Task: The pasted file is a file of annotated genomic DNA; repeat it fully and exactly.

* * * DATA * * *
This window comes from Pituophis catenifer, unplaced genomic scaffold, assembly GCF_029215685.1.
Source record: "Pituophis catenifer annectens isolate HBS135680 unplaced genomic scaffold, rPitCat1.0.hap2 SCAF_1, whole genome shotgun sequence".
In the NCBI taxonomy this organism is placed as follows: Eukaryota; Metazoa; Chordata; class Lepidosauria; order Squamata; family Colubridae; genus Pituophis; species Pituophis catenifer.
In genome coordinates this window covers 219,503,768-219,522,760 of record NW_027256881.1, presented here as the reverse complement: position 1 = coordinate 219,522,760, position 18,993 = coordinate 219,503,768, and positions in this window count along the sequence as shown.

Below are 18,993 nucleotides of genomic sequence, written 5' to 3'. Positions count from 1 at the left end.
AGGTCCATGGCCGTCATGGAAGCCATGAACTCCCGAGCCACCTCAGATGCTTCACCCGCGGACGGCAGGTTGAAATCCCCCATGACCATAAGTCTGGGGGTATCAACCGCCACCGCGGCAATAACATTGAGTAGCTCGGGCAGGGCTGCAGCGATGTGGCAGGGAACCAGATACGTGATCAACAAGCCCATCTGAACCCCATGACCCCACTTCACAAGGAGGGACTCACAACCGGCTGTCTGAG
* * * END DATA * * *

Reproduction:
This window comes from Pituophis catenifer, unplaced genomic scaffold, assembly GCF_029215685.1.
Source record: "Pituophis catenifer annectens isolate HBS135680 unplaced genomic scaffold, rPitCat1.0.hap2 SCAF_1, whole genome shotgun sequence".
In the NCBI taxonomy this organism is placed as follows: Eukaryota; Metazoa; Chordata; class Lepidosauria; order Squamata; family Colubridae; genus Pituophis; species Pituophis catenifer.
In genome coordinates this window covers 219,503,768-219,522,760 of record NW_027256881.1, presented here as the reverse complement: position 1 = coordinate 219,522,760, position 18,993 = coordinate 219,503,768, and positions in this window count along the sequence as shown.

Below are 18,993 nucleotides of genomic sequence, written 5' to 3'. Positions count from 1 at the left end.
AGGTCCATGGCCGTCATGGAAGCCATGAACTCCCGAGCCACCTCAGATGCTTCACCCGCGGACGGCAGGTTGAAATCCCCCATGACCATAAGTCTGGGGGTATCAACCGCCACCGCGGCAATAACATTGAGTAGCTCGGGCAGGGCTGCAGCGATGTGGCAGGGAACCAGATACGTGATCAACAAGCCCATCTGAACCCCATGACCCCACTTCACAAGGAGGGACTCACAACCGGCTGTCTGAG